It’s interesting but farces, which should be hilarious, are often deadly on stage, and often it’s not the fault of the playwright. In fact, most audiences have witnessed some very fine farces given very poor productions, making them dull, slow, and not very funny at all. What’s the trick in doing a farce and where do many directors fall short? In essence it has to do with the timing, but within that word “timing” are a multitude of elements.
Much of the comedy in any farce revolves around someone entering, while another is exiting, and one person just missing the next or just catching the next person. It is impossible to stage a farce without at least three doors, and, preferably, you want more and you want to use every one of them. Also, the doors need to be sturdy. They have to be able to be slammed. People are running off and on, and there should be a lot of energy in those characters, so doors slamming are standard.
Physical obstacles, such as long stairways, furniture, and large props, are all necessary. These are not arbitrary items. They should certainly make sense in terms of the script and the setting. Often they will be called for in the play and fully described. The point is it’s important to pay attention to the physical composition of the space in any play, but in a farce it’s exceptionally essential. The thing about obstacles is they get in the way of characters who really need to try to do things very quickly and that can create great opportunities to develop and hone great physical comedy.
A farce is dependent on physical comedy. A good 50% of the laughs in most farces come from something associated with a physical action on stage. It might be the manner in which an exit or entrance occurs, the way in which something is given or taken from someone, or the manner in which someone interacts with another person physically. As a director, you have to ready to explore all of the possibilities of physical comedy when directing this type of play.
Comic lines are not funny if they are not articulated properly and if the rhythms are misunderstood or ignored. Also, within lines, operative words become very important in terms of setting up jokes, creating comic situations, and supporting funny bits. Additionally, slow line pickups between actors can be deadly, especially when dialogue is supposed to overlap. It all needs to make sense, every word, and everyone needs to know their lines inside out.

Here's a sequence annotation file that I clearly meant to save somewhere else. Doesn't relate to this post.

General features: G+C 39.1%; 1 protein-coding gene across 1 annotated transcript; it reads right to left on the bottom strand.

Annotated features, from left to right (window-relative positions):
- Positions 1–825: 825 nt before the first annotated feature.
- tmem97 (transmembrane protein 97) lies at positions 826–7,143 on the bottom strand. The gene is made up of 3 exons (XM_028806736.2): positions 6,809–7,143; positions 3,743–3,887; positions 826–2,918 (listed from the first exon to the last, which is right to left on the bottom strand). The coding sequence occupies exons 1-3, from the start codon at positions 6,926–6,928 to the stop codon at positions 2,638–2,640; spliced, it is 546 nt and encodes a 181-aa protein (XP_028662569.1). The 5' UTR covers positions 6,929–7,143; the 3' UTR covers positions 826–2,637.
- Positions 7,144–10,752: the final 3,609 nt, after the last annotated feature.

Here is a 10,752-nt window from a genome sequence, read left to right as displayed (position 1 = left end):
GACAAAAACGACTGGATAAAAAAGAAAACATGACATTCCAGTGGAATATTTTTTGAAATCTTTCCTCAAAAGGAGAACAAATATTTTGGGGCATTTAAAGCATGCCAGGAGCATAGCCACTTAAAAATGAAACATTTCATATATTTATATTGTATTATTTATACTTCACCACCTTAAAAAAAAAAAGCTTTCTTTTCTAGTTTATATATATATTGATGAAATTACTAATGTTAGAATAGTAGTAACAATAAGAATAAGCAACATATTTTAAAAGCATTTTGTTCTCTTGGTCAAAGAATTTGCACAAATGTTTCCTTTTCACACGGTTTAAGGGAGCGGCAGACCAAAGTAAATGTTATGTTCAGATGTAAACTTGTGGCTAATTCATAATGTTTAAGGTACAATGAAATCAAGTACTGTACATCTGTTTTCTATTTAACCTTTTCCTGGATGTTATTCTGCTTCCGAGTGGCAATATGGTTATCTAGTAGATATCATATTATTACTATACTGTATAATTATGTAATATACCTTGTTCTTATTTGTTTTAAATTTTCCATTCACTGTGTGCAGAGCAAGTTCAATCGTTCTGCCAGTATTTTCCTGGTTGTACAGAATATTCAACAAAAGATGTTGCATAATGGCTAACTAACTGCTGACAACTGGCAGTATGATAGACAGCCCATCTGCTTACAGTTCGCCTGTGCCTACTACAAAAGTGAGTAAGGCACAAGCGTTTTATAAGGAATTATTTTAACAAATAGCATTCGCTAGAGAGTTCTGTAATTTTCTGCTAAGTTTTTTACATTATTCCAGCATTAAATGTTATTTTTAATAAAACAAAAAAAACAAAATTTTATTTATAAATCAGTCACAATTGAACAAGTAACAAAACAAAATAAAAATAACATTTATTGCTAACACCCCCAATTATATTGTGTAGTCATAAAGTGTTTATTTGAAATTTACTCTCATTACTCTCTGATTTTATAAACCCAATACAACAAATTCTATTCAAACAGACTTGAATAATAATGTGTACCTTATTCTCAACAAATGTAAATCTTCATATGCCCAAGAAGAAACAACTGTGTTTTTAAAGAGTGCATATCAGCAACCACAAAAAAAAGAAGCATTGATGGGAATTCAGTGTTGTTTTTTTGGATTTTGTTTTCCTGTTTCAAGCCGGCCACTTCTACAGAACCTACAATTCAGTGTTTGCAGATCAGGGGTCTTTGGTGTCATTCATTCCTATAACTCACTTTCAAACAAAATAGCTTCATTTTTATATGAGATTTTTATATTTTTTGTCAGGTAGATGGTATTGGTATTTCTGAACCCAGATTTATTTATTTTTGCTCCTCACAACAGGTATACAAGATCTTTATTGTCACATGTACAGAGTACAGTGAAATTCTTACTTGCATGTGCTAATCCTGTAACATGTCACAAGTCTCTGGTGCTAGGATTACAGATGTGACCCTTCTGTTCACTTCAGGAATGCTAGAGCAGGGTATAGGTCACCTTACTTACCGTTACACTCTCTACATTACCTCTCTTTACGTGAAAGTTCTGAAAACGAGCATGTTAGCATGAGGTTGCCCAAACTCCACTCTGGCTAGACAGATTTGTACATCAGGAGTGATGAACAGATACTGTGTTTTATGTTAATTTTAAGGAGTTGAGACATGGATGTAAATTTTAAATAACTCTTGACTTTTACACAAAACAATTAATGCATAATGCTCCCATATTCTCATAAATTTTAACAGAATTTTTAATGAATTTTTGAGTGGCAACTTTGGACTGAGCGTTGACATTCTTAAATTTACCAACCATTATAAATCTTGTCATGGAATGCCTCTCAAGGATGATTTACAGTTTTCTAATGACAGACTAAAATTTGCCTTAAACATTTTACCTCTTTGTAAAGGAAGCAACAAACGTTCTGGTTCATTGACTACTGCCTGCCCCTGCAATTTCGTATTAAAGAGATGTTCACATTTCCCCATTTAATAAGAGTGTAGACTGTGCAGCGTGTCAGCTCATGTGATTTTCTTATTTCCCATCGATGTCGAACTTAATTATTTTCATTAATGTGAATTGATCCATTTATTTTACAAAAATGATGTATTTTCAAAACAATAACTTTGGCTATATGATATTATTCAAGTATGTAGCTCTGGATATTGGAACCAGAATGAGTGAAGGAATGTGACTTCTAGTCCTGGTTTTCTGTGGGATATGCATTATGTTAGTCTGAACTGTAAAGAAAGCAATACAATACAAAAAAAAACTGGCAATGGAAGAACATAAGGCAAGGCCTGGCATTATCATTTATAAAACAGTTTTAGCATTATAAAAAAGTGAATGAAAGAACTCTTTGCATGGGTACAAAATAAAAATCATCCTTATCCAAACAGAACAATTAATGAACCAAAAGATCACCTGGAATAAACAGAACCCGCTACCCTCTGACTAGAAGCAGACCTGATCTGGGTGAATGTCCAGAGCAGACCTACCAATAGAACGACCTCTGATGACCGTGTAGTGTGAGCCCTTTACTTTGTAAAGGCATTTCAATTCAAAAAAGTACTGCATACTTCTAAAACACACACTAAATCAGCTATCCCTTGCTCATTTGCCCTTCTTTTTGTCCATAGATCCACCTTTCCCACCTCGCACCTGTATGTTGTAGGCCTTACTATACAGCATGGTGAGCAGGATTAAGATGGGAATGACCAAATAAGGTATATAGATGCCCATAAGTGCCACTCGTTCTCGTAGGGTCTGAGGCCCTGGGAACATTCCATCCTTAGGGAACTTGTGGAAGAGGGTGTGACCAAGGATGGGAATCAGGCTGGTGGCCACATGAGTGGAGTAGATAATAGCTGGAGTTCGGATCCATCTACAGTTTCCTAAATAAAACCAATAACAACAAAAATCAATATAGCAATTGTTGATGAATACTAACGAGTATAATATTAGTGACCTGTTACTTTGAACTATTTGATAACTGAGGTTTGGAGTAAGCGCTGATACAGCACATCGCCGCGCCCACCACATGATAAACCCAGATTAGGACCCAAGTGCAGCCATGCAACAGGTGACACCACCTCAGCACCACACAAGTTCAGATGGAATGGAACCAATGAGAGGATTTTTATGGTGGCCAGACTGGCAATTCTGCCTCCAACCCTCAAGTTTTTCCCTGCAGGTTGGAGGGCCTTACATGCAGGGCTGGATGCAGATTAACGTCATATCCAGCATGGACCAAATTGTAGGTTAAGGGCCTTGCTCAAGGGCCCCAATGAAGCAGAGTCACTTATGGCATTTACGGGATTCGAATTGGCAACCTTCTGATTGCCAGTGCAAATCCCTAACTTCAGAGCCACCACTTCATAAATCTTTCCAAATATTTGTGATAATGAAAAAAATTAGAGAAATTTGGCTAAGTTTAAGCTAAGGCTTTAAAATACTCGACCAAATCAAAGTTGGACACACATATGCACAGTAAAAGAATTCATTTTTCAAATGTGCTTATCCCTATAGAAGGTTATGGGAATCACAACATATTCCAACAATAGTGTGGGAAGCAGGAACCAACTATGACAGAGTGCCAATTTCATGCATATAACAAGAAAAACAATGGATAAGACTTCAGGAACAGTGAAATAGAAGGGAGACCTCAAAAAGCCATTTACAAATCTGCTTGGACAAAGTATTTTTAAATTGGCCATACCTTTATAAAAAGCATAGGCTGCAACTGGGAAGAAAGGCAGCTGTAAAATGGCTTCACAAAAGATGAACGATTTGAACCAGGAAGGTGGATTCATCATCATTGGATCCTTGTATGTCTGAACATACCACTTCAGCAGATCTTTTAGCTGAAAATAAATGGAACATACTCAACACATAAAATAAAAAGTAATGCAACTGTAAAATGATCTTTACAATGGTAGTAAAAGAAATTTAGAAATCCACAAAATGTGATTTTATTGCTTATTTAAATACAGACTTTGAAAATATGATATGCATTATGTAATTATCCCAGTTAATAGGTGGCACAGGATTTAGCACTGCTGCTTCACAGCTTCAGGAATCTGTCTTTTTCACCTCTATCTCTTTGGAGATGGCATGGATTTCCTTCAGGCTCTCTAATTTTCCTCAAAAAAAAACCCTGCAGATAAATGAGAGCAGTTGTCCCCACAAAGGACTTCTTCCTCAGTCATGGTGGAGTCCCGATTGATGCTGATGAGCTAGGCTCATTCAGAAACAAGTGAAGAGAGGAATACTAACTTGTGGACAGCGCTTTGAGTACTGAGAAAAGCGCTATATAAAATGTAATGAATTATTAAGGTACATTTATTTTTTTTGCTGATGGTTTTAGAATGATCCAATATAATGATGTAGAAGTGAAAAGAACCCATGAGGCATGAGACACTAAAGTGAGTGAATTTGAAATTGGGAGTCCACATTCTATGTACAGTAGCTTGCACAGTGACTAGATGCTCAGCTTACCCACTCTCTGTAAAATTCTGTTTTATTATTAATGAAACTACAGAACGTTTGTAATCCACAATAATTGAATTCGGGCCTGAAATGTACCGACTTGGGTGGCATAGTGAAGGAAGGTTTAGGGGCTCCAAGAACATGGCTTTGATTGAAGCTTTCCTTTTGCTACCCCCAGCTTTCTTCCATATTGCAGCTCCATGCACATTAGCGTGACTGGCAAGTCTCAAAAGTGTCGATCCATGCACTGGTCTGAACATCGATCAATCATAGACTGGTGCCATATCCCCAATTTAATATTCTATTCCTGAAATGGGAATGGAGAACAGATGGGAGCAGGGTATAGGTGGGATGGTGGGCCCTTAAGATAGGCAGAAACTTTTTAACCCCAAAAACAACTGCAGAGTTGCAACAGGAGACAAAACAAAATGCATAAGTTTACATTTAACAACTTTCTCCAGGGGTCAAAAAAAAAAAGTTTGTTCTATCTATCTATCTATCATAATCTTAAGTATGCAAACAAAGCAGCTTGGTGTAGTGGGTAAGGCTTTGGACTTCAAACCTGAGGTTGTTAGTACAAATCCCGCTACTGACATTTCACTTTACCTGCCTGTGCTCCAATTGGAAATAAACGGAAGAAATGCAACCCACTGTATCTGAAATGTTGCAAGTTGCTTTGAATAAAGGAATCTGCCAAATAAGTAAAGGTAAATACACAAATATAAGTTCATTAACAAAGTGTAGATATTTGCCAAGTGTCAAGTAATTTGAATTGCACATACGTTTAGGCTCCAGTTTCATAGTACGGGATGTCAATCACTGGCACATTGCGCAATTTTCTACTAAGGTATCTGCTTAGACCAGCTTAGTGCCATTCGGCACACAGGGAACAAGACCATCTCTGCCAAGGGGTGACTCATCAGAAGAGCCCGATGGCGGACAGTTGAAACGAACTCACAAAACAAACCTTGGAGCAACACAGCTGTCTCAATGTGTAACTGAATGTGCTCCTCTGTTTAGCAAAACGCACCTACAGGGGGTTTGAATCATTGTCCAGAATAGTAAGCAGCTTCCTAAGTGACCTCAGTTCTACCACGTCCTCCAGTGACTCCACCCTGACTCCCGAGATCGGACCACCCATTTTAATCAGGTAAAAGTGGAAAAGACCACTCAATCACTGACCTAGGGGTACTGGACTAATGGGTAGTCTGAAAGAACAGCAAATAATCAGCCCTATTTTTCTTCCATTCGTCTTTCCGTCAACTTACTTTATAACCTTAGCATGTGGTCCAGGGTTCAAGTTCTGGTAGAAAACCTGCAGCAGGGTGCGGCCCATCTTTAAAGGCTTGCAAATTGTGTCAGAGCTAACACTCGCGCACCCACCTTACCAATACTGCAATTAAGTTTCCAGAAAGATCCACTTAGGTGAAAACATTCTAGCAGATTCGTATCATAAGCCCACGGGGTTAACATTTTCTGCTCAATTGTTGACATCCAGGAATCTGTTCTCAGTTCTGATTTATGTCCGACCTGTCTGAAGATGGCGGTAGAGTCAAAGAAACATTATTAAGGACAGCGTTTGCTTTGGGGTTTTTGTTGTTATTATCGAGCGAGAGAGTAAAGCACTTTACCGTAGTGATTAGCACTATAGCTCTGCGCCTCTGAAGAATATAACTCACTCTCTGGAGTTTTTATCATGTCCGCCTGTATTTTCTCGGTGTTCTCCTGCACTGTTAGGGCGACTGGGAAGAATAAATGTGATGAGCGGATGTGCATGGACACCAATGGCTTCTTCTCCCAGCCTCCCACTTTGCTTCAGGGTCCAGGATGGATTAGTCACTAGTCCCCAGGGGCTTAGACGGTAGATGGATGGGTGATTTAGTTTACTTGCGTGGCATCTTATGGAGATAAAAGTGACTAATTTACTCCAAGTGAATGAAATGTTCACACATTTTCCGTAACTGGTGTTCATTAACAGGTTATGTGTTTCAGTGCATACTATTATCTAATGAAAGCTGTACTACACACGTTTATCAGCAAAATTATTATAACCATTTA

Desperation is Key
Characters in a farce are exceedingly funny to audiences when they are in a state of desperation. Yes, this is a comedy, but only for the audience. Thus, the characters on stage have to be motivated in a very strong manner. They don’t sort of want something, they really need what they want or desire or their entire life will be ruined. It’s the desperation that, in part, creates the energy that, in part, creates the comedy. No lethargy allowed in farce. Actors need to push their objectives constantly.
Making It All Click
Finally, it really is all in the timing. And with a well written farce the timing must be impeccable. That means rehearsing the same 30-second piece of business, or two- minute French scene, or five-person dialogue exchange over and over until it is seamless. In doing so, you’ve honed and crafted one part of what will be a continuous evening of nonstop comedy. In the end, farce is really that basic- it must be cleanly and clearly articulated comedy with one moment flowing effortlessly into the next as the stakes are raised and characters become more and more desperate. If you can create an evening in the theatre like that, you’ve directed a farce successfully in which “timing” is everything.